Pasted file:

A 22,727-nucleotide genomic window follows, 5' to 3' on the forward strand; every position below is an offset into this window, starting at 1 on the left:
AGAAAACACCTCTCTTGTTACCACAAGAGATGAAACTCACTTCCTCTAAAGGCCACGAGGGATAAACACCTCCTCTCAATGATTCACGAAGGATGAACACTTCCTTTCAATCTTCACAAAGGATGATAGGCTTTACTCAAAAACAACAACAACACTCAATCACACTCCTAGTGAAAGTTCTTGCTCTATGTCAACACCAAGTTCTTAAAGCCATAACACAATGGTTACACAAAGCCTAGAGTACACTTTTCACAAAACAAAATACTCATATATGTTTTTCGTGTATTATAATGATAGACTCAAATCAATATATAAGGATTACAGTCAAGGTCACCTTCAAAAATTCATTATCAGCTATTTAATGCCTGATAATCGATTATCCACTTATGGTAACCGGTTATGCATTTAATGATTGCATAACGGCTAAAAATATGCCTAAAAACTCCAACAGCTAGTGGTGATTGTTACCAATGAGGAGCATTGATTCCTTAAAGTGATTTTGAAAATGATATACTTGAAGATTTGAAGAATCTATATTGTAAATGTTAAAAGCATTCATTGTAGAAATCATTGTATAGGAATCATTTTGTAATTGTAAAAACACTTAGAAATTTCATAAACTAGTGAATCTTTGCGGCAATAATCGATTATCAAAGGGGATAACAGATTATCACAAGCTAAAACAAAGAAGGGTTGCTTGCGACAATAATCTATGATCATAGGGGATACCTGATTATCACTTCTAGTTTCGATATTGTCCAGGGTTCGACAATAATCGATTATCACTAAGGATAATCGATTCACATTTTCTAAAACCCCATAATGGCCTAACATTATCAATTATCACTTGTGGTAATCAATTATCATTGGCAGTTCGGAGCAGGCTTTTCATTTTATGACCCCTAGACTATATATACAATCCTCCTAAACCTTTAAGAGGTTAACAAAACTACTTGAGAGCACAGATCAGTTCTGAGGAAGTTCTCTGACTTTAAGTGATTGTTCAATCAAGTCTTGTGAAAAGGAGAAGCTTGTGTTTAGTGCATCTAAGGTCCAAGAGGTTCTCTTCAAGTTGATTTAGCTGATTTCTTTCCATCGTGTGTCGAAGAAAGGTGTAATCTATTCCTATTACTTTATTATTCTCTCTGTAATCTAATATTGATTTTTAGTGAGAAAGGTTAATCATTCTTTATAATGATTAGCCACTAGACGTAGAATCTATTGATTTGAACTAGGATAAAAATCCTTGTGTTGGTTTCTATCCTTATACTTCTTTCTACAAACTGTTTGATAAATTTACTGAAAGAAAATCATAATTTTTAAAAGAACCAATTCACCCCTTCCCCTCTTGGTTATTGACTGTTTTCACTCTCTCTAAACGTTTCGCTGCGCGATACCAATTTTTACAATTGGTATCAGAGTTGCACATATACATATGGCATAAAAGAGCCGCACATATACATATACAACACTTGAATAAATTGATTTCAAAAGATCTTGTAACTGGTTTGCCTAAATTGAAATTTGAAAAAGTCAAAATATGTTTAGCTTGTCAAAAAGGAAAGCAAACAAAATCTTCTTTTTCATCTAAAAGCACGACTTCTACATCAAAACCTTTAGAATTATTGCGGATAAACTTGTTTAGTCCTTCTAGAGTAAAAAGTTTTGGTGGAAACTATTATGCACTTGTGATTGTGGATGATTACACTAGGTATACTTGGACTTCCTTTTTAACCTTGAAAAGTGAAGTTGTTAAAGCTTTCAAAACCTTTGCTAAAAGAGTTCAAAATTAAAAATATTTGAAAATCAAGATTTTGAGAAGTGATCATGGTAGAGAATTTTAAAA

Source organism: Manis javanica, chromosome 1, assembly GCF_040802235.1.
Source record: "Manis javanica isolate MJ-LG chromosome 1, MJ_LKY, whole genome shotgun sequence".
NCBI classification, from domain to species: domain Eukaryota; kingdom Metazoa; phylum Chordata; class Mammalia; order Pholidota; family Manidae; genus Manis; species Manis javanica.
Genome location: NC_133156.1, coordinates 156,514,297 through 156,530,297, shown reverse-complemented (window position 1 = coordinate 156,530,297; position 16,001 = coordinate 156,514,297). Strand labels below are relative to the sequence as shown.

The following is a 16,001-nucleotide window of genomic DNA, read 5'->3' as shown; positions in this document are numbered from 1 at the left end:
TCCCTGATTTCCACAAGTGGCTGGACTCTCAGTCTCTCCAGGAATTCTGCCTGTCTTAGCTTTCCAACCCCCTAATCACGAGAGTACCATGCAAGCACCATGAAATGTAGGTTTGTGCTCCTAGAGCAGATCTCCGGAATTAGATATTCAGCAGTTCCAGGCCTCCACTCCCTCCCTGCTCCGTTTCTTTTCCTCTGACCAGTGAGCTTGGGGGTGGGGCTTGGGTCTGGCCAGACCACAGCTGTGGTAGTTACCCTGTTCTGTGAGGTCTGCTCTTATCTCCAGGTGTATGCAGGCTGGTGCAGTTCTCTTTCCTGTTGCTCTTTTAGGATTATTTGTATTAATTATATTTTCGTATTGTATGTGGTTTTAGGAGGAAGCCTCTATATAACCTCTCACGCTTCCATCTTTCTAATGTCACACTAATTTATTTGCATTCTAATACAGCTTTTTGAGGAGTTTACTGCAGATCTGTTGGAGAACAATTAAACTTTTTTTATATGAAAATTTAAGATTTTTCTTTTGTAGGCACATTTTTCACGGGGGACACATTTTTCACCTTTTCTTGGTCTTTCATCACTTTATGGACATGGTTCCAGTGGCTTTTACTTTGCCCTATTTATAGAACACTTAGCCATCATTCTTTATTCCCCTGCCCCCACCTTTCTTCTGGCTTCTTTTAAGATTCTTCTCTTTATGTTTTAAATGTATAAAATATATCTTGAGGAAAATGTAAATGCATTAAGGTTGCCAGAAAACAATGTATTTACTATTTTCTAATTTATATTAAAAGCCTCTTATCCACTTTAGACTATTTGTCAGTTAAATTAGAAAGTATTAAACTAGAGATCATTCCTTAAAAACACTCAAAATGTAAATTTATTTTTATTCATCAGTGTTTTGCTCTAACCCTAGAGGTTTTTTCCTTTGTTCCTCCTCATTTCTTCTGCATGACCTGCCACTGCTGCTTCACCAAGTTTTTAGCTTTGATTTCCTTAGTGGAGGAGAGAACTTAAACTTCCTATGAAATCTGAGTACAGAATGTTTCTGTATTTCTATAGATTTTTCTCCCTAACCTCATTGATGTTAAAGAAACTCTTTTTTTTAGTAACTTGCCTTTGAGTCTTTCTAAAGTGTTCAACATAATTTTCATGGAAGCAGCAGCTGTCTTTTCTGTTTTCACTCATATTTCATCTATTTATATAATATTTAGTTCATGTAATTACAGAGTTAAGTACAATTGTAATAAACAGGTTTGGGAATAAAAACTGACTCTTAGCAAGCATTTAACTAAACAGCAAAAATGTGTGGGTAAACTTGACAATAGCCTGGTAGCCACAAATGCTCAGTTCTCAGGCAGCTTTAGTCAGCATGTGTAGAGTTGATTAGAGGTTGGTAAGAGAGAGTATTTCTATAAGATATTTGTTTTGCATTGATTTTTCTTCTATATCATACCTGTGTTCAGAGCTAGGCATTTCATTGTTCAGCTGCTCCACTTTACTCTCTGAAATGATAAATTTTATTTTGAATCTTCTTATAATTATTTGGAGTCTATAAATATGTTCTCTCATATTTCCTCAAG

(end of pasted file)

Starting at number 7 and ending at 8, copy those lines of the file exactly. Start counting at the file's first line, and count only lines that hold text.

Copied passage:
The following is a 16,001-nucleotide window of genomic DNA, read 5'->3' as shown; positions in this document are numbered from 1 at the left end:
TCCCTGATTTCCACAAGTGGCTGGACTCTCAGTCTCTCCAGGAATTCTGCCTGTCTTAGCTTTCCAACCCCCTAATCACGAGAGTACCATGCAAGCACCATGAAATGTAGGTTTGTGCTCCTAGAGCAGATCTCCGGAATTAGATATTCAGCAGTTCCAGGCCTCCACTCCCTCCCTGCTCCGTTTCTTTTCCTCTGACCAGTGAGCTTGGGGGTGGGGCTTGGGTCTGGCCAGACCACAGCTGTGGTAGTTACCCTGTTCTGTGAGGTCTGCTCTTATCTCCAGGTGTATGCAGGCTGGTGCAGTTCTCTTTCCTGTTGCTCTTTTAGGATTATTTGTATTAATTATATTTTCGTATTGTATGTGGTTTTAGGAGGAAGCCTCTATATAACCTCTCACGCTTCCATCTTTCTAATGTCACACTAATTTATTTGCATTCTAATACAGCTTTTTGAGGAGTTTACTGCAGATCTGTTGGAGAACAATTAAACTTTTTTTATATGAAAATTTAAGATTTTTCTTTTGTAGGCACATTTTTCACGGGGGACACATTTTTCACCTTTTCTTGGTCTTTCATCACTTTATGGACATGGTTCCAGTGGCTTTTACTTTGCCCTATTTATAGAACACTTAGCCATCATTCTTTATTCCCCTGCCCCCACCTTTCTTCTGGCTTCTTTTAAGATTCTTCTCTTTATGTTTTAAATGTATAAAATATATCTTGAGGAAAATGTAAATGCATTAAGGTTGCCAGAAAACAATGTATTTACTATTTTCTAATTTATATTAAAAGCCTCTTATCCACTTTAGACTATTTGTCAGTTAAATTAGAAAGTATTAAACTAGAGATCATTCCTTAAAAACACTCAAAATGTAAATTTATTTTTATTCATCAGTGTTTTGCTCTAACCCTAGAGGTTTTTTCCTTTGTTCCTCCTCATTTCTTCTGCATGACCTGCCACTGCTGCTTCACCAAGTTTTTAGCTTTGATTTCCTTAGTGGAGGAGAGAACTTAAACTTCCTATGAAATCTGAGTACAGAATGTTTCTGTATTTCTATAGATTTTTCTCCCTAACCTCATTGATGTTAAAGAAACTCTTTTTTTTAGTAACTTGCCTTTGAGTCTTTCTAAAGTGTTCAACATAATTTTCATGGAAGCAGCAGCTGTCTTTTCTGTTTTCACTCATATTTCATCTATTTATATAATATTTAGTTCATGTAATTACAGAGTTAAGTACAATTGTAATAAACAGGTTTGGGAATAAAAACTGACTCTTAGCAAGCATTTAACTAAACAGCAAAAATGTGTGGGTAAACTTGACAATAGCCTGGTAGCCACAAATGCTCAGTTCTCAGGCAGCTTTAGTCAGCATGTGTAGAGTTGATTAGAGGTTGGTAAGAGAGAGTATTTCTATAAGATATTTGTTTTGCATTGATTTTTCTTCTATATCATACCTGTGTTCAGAGCTAGGCATTTCATTGTTCAGCTGCTCCACTTTACTCTCTGAAATGATAAATTTTATTTTGAATCTTCTTATAATTATTTGGAGTCTATAAATATGTTCTCTCATATTTCCTCAAG